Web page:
Inaugurated in 1792, La Fenice distinguished itself as one of the major Italian and European theatres, writing opera history with the debuts of numerous masterpieces. The theatre’s renovation and rebuilding work was completed last year and this month started officially presenting opera again for the first time since the disastrous 1996 fire.

Based on a project by architect Aldo Rossi (who died in 1997), reconstruction work, carried out under a strictly philological "as it was, where it was" banner, has restored the venue to its original splendor, with its marble facade, inlayed wooden floors, frescoed ceilings and gilded mouldings decorating its five tiers of boxes. The design also expanded backstage and audience space (the new seating has enabled the main hall's capacity to be increased by 176 to 990) and the Rossi Room how doubles as a rehearsal space and a room for chamber music events, seating 300.

Backstage facilities have been completely redesigned, emergency exits improved, and new stage equipment installed, but the key innovations are to be found in the technology installed, including a cutting edge ETC lighting control system and an audio set-up based on Yamaha's PM1D digital mixing system.

Gemmo Impianto, an Italian firm with worldwide experience in the engineering construction service field, won the 7.5 million euro tender for the theatre's technical systems (including electrical, fire prevention and security systems), with the collaboration in some areas of specialist firms, such as Bologna's Gmep-Molpass, who supplied the "show" audio and intercom systems. As well as being the digital heart of the theatre's new cutting edge audio system, the PM1D system will also be used for recording events staged during coming concert and opera seasons. In fact, part of the 32 outputs currently used are for multi-track HD recording, the rest for the various rooms’ d&b Audiotechnik sound reinforcement systems.

Roberto Carletti, in charge of the project for Gmep-Molpass, explained, "The PM1D was the only system I knew able to completely satisfy the client’s brief. It greatly facilitates the theatre’s sound management - fully assignable output group and matrix bus controls make signal routing exceptionally flexible and easy and engineers can take a signal and feed it wherever it's required, as well as recording or feeding other signals elsewhere simultaneously."

A string quartet is thus able to play in the Rossi room and be heard by audiences in the Appolinee room and the main hall, but the most frequent use will probably be when the main hall can't hold all the audience, and video screens are set up in the smaller rooms, with a feed from the PM1D connected to their sound reinforcement systems.

Following audio installation guidelines laid down by Milan engineer Paolo Molina and the theatre's architectural restrictions, the PM1D system’s CS1D control surface is located in the audio control room on the top floor of the theatre, which also hosts a rack containing the system's DSP1D-EX, a 32-output AO8-DA8, two PW1D and a 12-in 4-out DIO8, as well as other two racks with outboard units and recording/playback equipment. The other DIO8 units are installed in racks in the theatre's Appolinee and Rossi rooms, with assorted playback and control equipment, while a 16-out DIO8 is mounted on-stage along with two 32-channel AI8-ML8 input boxes and a 12-channel radio mic system. Adds Carletti, "SCSI cables connect all the units with converters (inputs and outputs) to the DSP1D-EX, so very little hard-wiring is used, another point in favour of the PM1D."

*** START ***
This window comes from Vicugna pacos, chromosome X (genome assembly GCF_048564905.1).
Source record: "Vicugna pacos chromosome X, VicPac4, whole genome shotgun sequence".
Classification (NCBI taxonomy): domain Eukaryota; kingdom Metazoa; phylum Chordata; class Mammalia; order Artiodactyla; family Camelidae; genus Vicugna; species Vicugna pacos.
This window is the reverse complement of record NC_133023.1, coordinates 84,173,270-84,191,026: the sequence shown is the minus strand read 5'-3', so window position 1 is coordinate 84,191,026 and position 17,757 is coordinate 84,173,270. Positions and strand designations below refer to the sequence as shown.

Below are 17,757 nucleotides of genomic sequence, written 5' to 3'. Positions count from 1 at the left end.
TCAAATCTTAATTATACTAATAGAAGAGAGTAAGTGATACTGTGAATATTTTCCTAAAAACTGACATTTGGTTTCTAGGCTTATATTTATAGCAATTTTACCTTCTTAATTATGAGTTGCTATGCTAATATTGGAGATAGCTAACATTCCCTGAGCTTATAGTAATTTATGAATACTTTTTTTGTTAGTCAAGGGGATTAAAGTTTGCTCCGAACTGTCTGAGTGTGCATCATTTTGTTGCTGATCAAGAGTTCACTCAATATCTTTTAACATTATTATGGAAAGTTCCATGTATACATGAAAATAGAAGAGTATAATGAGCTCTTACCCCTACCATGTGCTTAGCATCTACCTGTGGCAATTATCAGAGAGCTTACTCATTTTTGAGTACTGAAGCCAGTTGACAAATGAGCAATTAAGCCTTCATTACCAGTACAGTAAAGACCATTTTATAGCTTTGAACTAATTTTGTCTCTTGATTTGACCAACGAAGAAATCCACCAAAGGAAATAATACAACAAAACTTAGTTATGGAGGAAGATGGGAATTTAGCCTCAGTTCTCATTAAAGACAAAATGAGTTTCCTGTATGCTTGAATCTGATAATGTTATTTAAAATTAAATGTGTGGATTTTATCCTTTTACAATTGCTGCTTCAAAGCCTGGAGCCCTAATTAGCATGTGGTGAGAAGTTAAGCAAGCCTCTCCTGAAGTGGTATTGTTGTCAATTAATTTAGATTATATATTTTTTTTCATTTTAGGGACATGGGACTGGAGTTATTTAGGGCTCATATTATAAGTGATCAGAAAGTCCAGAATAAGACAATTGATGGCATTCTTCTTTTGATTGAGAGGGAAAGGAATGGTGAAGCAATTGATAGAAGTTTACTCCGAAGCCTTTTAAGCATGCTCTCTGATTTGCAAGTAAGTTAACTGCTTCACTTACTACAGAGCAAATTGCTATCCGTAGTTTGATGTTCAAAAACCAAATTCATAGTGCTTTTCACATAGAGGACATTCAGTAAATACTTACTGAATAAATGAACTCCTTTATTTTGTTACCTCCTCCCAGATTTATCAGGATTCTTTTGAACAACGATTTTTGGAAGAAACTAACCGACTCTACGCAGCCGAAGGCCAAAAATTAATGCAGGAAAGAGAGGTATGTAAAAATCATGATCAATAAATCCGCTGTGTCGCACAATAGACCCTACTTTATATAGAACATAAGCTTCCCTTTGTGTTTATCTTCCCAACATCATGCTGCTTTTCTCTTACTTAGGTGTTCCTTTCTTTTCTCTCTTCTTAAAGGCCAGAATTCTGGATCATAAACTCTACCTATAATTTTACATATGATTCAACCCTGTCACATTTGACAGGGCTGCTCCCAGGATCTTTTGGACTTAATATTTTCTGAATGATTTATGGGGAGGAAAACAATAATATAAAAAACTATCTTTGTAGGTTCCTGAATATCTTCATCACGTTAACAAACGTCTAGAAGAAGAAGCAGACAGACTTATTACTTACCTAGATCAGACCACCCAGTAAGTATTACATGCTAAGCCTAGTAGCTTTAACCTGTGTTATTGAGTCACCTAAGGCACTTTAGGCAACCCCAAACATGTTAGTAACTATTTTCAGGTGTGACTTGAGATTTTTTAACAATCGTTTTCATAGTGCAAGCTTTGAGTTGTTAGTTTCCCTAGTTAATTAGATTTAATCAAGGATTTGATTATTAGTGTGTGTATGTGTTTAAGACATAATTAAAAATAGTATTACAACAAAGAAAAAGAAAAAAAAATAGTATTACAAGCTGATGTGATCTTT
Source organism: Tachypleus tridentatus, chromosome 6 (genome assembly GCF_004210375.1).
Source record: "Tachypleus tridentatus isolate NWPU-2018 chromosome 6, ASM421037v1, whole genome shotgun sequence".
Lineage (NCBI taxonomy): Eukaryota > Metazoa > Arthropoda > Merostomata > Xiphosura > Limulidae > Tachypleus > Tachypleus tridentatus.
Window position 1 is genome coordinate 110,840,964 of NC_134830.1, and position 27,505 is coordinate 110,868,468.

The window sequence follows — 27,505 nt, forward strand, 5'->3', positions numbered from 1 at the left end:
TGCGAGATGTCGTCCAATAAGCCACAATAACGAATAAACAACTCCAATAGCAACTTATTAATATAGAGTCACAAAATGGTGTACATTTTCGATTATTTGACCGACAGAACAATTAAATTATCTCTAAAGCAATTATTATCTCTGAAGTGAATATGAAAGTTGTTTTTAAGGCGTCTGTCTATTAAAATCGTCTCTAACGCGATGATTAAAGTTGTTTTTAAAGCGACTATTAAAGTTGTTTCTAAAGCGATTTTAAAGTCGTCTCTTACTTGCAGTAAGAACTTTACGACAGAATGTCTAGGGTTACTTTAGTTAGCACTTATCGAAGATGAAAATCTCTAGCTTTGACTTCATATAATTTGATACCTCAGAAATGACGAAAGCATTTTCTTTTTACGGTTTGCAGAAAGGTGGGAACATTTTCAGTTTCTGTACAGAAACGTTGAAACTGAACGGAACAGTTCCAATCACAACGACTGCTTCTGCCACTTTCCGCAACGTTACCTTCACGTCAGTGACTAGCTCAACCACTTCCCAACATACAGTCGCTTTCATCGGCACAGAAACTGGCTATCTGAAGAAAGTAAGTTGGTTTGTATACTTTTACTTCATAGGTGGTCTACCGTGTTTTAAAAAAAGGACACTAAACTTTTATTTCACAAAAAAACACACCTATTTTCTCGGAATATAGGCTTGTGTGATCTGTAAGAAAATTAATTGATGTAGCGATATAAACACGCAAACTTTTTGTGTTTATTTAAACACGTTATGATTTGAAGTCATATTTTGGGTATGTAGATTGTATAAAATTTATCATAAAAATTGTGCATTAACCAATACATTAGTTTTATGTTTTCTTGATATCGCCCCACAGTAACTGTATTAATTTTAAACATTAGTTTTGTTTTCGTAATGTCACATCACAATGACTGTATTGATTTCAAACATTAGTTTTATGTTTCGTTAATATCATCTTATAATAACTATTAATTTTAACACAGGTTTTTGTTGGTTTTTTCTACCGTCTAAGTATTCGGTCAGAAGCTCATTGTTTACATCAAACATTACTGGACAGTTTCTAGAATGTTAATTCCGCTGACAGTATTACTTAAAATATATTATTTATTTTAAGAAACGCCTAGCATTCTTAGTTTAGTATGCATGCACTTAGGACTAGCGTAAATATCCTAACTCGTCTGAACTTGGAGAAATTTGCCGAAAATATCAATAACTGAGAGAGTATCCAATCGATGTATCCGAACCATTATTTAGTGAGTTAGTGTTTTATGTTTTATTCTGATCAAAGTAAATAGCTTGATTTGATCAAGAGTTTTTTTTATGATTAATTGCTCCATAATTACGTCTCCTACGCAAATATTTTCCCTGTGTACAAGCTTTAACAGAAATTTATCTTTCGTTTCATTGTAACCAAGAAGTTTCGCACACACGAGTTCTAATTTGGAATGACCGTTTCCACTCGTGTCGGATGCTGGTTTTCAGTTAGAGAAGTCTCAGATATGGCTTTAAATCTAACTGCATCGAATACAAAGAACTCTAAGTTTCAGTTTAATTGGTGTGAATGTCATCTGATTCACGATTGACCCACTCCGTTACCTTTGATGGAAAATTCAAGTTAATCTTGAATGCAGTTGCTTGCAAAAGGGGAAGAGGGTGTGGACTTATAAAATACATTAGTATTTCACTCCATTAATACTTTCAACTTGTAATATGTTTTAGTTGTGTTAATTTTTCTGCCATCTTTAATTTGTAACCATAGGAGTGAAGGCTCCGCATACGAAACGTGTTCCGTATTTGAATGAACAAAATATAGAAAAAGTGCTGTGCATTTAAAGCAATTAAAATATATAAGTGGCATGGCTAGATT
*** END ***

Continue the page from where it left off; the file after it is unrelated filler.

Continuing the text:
Arturo Pellegrini, a freelance sound engineer with considerable PM1D experience, programmed the system, with four or five basic memories for use as starting points for programming, and 10/12 matrix settings, giving a very "open", flexible configuration, with I/O units in all three rooms and two mic input modules on stage, able to be re-organized according to needs.

The PM1D proved its worth right from opening day, as Pellegrini explained, "the Yamaha system also saved the OB audio crew a considerable amount of work during the inauguration week, as it was used to feed interviews in various parts of the theatre to the point where the OB team took the main feed out to their vans, thus avoiding lengthy cable runs throughout the theatre".

Although the project involved a great amount of work and logistic organization, Carletti was extremely satisfied. "Even if the majority of the theatre was destroyed in the fire, the remaining parts and the new areas are nevertheless subject to very strict architectural protection, therefore installing a traditional analogue set-up would have been extremely complicated, so here too the Yamaha system offered great advantages."

PM1D will now play a key role in the next historic event on La Fenice's calendar - the first opera to be staged in the reborn theatre, which, appropriately enough, will be Lorin Maazel conducting La Traviata by Giuseppe Verdi, first performed in the theatre in 1853.